Since collaborating on this Edwardian renovation for a modern family, we have enjoyed getting to know Jeannie Fraise and her team at Lotus Bleu Design. Jeannie is unique from other San Francisco designers as she comes from a diverse background of art history, travel and retail for an aesthetic that is bold as it is lively. She is known for bright colors, layered textures and loud patterns to invoke a happy feeling when one enters the space. Keep reading to find out how Jeannie went from popular Hayes Valley boutique owner to high demand interior designer, sharing a few smart homeowner tips in between.
Jeff King & Company: You are known for being an avid globetrotter. Why is travel important to you?
Jeannie Fraise: My husband and I met and got the travel bug 25 years ago on a college Semester at Sea program; he’s French from Madagascar. We started backpacking around Southeast Asia and continued through the years visiting most countries in Asia. Our most important trips were when we went back to Vietnam and China to adopt our son and daughter. Travel and experiencing other cultures is so important for our family: educating ourselves about the world and finding something bigger than our immediate surroundings. Now we still spend a month in France with family every summer and take the last week of our trip to visit a new country in Europe. I know Paris very well but am excited this summer to spend time in London and go north to Scotland. And then in the winter, we try to take a trip to Latin America or Asia.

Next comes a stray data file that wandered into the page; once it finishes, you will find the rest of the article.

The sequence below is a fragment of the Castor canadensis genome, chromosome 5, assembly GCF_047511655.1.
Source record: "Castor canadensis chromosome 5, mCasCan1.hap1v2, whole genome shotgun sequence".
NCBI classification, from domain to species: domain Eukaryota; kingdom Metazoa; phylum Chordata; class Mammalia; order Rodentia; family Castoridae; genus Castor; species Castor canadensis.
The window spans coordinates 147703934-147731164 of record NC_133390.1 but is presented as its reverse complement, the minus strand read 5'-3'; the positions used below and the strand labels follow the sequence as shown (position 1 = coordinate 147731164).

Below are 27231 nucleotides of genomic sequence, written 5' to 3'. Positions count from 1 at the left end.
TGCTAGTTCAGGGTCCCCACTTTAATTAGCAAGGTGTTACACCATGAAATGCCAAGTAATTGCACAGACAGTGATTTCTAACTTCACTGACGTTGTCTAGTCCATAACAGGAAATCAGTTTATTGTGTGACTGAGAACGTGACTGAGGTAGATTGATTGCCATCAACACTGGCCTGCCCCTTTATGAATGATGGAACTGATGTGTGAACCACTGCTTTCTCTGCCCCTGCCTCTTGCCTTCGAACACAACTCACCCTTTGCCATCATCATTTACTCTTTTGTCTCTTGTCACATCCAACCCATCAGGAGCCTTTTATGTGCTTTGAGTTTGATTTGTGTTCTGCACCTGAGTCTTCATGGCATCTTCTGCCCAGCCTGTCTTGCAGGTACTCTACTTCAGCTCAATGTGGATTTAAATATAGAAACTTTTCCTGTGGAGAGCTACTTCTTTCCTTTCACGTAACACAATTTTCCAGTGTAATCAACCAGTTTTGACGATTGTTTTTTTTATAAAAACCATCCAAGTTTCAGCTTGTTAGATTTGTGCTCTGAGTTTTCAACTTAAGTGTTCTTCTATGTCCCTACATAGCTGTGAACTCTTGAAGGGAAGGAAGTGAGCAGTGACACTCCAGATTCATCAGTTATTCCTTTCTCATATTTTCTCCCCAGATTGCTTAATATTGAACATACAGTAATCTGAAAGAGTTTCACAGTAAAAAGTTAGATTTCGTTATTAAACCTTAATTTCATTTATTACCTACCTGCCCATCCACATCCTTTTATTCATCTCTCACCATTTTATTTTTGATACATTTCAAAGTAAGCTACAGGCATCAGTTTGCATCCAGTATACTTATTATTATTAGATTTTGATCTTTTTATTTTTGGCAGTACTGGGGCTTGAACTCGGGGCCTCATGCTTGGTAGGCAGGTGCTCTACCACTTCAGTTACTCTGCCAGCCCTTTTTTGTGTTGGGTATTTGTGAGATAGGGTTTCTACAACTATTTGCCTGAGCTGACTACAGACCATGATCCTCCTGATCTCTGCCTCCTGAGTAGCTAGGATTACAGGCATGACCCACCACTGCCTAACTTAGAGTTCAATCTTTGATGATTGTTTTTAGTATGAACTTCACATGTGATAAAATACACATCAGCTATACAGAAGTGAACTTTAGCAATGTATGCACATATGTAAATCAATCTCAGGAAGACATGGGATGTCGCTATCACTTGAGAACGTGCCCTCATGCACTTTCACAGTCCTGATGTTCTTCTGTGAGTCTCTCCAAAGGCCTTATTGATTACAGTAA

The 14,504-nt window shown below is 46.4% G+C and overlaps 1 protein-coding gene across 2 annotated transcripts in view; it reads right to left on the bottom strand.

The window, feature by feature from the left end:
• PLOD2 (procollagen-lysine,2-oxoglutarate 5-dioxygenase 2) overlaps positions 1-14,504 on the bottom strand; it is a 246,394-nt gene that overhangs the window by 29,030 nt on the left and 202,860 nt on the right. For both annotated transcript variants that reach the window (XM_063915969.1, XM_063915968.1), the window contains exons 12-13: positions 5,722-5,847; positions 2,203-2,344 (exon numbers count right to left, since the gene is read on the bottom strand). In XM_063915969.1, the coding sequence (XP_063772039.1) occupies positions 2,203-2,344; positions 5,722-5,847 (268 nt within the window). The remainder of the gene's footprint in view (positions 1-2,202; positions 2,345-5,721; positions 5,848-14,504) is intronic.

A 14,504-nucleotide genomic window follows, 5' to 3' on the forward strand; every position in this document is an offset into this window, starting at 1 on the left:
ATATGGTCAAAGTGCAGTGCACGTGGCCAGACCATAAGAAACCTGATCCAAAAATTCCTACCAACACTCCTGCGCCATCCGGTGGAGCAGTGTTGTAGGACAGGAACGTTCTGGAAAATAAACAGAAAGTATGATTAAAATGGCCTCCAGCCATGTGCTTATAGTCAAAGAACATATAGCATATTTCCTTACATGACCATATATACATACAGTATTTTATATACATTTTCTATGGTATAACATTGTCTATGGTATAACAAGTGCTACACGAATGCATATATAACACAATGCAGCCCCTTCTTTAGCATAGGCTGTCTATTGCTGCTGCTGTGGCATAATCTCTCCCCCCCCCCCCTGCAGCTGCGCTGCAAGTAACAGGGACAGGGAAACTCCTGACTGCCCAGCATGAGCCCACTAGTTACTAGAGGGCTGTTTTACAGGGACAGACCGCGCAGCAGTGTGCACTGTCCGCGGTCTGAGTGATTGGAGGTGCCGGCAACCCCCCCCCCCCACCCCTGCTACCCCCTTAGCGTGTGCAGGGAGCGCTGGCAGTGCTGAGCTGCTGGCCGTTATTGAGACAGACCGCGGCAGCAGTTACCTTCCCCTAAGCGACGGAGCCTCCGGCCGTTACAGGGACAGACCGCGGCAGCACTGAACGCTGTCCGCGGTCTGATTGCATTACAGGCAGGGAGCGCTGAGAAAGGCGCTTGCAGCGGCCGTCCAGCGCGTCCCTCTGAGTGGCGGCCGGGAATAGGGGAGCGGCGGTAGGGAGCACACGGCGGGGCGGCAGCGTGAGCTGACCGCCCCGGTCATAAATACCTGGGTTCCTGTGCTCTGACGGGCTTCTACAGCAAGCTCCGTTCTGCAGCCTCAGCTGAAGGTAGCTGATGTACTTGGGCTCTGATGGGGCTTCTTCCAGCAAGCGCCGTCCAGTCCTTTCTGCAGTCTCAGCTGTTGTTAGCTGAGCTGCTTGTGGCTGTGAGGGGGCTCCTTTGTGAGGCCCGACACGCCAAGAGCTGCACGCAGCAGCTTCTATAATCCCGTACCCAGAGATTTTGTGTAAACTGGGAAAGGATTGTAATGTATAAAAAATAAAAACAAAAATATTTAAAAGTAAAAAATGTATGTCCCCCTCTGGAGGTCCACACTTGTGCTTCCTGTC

Did your travels have anything to do with your career path?
I started collecting on my travels and having trunk shows at my house. People really liked it. At the time I was getting my PhD in art history at Stanford and working at a museum. I wanted a change: modern art, New York and Paris ended up influencing my style. I thought, what am I going to do now? Professional interior design? Import products? Open a retail location? I started doing all three at one time; it was a great way to define my style.